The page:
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While the Nebraska State Fair will look different this year, 4H and FFA competitions and shows will still be held both weekends of the fair.

Tyler Harris, Editor

July 10, 2020

3 Min Read
Young adults showing hogs at Nebraska State Fair
ADDED SAFETY: At this year's Nebraska State Fair, 4H competitions and shows will be held on the first weekend, Aug. 28-30, and FFA events will be held the second weekend, Sept. 4-6. Tyler Harris

This year, COVID-19 has changed the landscape at both the county and state fair level, with states such as Iowa, Illinois and Minnesota canceling state fairs. While the Nebraska State Fair will look different for 2020, 4H and FFA exhibitions and competitions are very much on for this year, following a decision by the state fair board in late June.

"I applaud our 4H and FFA state leadership. They recognize the challenges as strong as anybody, as ex-officio, yet very important representative members of the fair board. They understood how other state fairs have sadly but understandably opted to cancel," says Bill Ogg, who officially became executive director of the Nebraska State Fair on June 22. "They recognize that's a real option and stepped up and asked, 'Can we focus on our youth memberships?' They worked hard on budgeting and making it as affordable as we can do and still reward those members for their excellence."

This year, 4H and FFA exhibitions and competitions will serve as weekend bookends of the typical fair dates — Aug. 28 through Sept. 7.

"4H competitions and shows will be held on the first weekend [Aug.28-30], and the FFA events and dairy competitions will be held on the second weekend [Sept. 4-6]," Ogg says. "From a functional standpoint, separate weekends allow us to provide physical distancing that can enable us to have the livestock shows safely, even in Phase 2 of the COVID-19 program. That also allows social distancing for our static exhibits. We want to emphasize static exhibits as strongly as we ever have."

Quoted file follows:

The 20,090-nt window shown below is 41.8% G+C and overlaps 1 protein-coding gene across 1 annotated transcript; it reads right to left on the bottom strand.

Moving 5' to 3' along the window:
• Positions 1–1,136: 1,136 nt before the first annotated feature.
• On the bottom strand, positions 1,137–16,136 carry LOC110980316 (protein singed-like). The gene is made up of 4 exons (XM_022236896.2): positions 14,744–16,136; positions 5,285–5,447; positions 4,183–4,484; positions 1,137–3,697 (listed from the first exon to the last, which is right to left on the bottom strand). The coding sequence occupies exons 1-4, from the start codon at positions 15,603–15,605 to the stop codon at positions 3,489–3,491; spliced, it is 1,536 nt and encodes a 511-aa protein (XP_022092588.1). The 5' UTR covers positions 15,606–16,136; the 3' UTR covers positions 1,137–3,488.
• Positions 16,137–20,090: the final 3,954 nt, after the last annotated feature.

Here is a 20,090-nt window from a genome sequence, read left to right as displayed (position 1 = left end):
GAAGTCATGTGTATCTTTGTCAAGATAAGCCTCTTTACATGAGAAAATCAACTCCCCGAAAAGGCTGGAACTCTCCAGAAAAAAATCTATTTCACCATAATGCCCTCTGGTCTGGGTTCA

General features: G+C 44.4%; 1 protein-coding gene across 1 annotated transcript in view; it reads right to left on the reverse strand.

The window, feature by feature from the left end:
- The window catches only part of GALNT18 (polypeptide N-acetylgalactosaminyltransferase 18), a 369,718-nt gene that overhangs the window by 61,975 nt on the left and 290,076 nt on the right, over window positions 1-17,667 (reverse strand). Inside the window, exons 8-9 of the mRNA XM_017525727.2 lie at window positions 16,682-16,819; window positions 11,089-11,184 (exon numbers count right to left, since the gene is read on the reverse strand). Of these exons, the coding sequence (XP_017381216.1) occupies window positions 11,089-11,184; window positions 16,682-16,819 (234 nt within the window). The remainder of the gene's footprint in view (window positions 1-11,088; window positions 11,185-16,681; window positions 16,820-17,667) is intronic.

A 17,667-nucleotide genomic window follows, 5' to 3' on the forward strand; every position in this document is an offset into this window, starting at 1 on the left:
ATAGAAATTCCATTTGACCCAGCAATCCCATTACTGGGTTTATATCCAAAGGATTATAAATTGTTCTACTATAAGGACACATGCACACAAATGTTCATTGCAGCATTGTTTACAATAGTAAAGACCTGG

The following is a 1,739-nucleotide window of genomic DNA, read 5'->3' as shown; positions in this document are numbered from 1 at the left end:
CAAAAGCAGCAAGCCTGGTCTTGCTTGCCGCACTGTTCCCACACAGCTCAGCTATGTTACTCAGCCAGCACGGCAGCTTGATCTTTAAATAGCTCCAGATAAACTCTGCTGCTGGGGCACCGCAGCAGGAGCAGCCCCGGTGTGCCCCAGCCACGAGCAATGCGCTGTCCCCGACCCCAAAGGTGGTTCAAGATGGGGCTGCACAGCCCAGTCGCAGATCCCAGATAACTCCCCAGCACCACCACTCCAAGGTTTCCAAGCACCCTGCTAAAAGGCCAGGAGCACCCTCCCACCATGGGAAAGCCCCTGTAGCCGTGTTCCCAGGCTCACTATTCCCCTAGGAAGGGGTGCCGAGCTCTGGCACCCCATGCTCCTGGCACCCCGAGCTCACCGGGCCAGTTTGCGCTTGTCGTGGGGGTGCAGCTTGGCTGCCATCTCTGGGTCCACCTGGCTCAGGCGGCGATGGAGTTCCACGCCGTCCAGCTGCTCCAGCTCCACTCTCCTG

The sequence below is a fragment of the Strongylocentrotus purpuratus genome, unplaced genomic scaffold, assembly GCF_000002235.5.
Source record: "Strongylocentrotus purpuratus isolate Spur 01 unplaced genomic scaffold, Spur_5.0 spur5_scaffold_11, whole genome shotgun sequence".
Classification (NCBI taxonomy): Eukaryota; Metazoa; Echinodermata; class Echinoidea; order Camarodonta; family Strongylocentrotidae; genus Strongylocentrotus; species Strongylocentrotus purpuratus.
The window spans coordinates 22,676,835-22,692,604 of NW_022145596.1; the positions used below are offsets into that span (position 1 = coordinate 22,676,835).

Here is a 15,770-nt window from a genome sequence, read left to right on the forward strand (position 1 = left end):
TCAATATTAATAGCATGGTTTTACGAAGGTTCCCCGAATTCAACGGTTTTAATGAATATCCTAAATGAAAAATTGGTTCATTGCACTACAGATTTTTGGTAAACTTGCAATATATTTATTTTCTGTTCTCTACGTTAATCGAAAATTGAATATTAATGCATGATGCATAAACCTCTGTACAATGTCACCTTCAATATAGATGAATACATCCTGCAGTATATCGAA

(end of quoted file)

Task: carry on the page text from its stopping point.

While the open class events may have to be canceled, the full gamut of 4H and FFA events will be offered.

Unlike some county fairs in Nebraska this year, Ogg notes the state fair will not require livestock exhibitors to "show-and-go," or haul animals in, show them, and load them out in a single day.

"The structure is essentially a Friday arrival and check-in, or an early-morning Saturday arrival and weigh-in, check-in and class assignments, and scheduling happens mid-morning Saturday. Exhibitions are held Saturday and Sunday, and exhibitors are released upon completion of the classes they're participating in," Ogg says. "For people traveling from longer distances, overnight accommodations are available. If they're showing in multiple species and are involved in showmanship as well as market classes, those events will be spread out over two days. At least one overnight is likely for most of the exhibitors, possibly two nights if coming from a longer distance."

Ogg notes that while the fair is prepared to take place under Phase 2 changes to the state's Directed Health Measures, Hall County moved to Phase 3 guidelines on July 6. So, as restrictions become eased, fair staff and volunteers will be able to ease certain restrictions as well.

"My heart breaks every time I hear of another fair canceling, but I certainly understand why they chose to do that. Trying to plan and budget when things are changings so rapidly with so many unknowns can be excruciatingly painful," Ogg adds. "That said, we are prepared to have an event under Phase 2. We are scheduled to be in Phase 3 on July 6 in Hall County, which relaxes some protocols and distancing requirements. It doesn’t eliminate them, but reduces certain restrictions."

 

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About the Author(s)

Tyler Harris

Editor, Wallaces Farmer

Tyler Harris is the editor for Wallaces Farmer. He started at Farm Progress as a field editor, covering Missouri, Kansas and Iowa. Before joining Farm Progress, Tyler got his feet wet covering agriculture and rural issues while attending the University of Iowa, taking any chance he could to get outside the city limits and get on to the farm. This included working for Kalona News, south of Iowa City in the town of Kalona, followed by an internship at Wallaces Farmer in Des Moines after graduation.

Coming from a farm family in southwest Iowa, Tyler is largely interested in how issues impact people at the producer level. True to the reason he started reporting, he loves getting out of town and meeting with producers on the farm, which also gives him a firsthand look at how agriculture and urban interact.

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